The role of first-semester GPA in predicting graduation rates of underrepresented students

Susan Gershenfeld, Denice Ward Hood, Min Zhan

Research output: Contribution to journalArticlepeer-review


Academic performance is a primary predictor of college graduation, yet few studies have examined one of the earliest indicators of academic performance - first-semester grade point average (GPA). Given the considerable public and private investment in ensuring access for underrepresented students, a focus on the role of first-semester GPA for these students is particularly important. This is a study of 1,947 students at a public, flagship university in the Midwest who were enrolled between 2005 and 2006 in targeted access program(s) that offered scholarship and support services. A set of logistic regression models indicate low first-semester GPA is a statistically significant factor in explaining why underrepresented students do not graduate within the 6-year time frame. In addition to students on academic probation (GPA below 2.0 on a 4.0 scale), this includes students with a GPA between 2.0 and 2.33. Independent effects of race and scholarship/support programs are also assessed. Policy and practice implications are discussed.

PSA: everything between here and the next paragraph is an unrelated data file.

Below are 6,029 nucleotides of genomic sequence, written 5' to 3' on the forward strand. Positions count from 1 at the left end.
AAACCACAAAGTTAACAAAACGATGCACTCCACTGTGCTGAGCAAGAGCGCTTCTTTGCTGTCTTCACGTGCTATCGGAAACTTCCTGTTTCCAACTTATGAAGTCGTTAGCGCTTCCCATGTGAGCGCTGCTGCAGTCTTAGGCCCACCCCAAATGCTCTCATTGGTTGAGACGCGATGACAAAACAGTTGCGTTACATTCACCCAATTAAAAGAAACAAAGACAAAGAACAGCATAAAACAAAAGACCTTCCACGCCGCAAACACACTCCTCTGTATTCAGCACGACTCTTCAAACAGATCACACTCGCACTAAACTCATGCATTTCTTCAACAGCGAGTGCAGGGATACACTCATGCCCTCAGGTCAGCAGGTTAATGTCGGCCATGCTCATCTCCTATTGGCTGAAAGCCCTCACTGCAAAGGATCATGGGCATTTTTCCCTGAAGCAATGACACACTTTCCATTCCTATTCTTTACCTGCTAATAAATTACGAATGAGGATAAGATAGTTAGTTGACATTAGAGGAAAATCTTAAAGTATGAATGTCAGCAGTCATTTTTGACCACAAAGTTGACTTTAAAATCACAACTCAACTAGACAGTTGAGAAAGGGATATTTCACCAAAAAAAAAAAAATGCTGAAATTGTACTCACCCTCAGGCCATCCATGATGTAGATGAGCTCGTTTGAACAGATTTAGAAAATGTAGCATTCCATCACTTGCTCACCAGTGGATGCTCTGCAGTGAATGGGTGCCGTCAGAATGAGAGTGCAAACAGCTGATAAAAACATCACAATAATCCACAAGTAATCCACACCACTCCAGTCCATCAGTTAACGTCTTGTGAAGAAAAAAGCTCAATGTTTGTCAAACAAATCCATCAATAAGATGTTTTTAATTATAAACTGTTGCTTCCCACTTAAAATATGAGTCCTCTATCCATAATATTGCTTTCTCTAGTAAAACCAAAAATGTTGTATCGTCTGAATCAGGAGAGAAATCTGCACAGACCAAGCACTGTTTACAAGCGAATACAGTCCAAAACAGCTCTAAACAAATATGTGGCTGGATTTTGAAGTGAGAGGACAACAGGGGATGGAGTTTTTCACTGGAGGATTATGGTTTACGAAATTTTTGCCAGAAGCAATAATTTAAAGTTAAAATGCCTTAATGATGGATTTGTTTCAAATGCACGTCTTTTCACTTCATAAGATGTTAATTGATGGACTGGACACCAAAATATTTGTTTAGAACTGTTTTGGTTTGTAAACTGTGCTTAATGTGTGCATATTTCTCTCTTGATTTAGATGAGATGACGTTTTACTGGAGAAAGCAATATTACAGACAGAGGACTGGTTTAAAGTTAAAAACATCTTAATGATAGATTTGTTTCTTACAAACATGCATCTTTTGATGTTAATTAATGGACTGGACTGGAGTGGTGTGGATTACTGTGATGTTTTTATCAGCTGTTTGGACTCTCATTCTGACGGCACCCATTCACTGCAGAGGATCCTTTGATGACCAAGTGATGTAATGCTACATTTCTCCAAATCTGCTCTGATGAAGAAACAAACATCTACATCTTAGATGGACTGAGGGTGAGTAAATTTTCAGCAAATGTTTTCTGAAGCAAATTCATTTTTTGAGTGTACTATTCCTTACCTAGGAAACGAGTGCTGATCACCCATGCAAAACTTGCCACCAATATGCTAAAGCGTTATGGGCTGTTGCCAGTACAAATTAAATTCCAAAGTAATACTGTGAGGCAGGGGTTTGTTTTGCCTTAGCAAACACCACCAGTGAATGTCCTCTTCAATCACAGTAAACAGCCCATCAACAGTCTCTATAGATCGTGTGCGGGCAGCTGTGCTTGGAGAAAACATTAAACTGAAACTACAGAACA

Original languageEnglish (US)
Pages (from-to)469-488
Number of pages20
JournalJournal of College Student Retention: Research, Theory and Practice
Issue number4
StatePublished - Feb 2016


  • College graduation
  • First-semester GPA
  • Underrepresented undergraduate students

ASJC Scopus subject areas

  • Education


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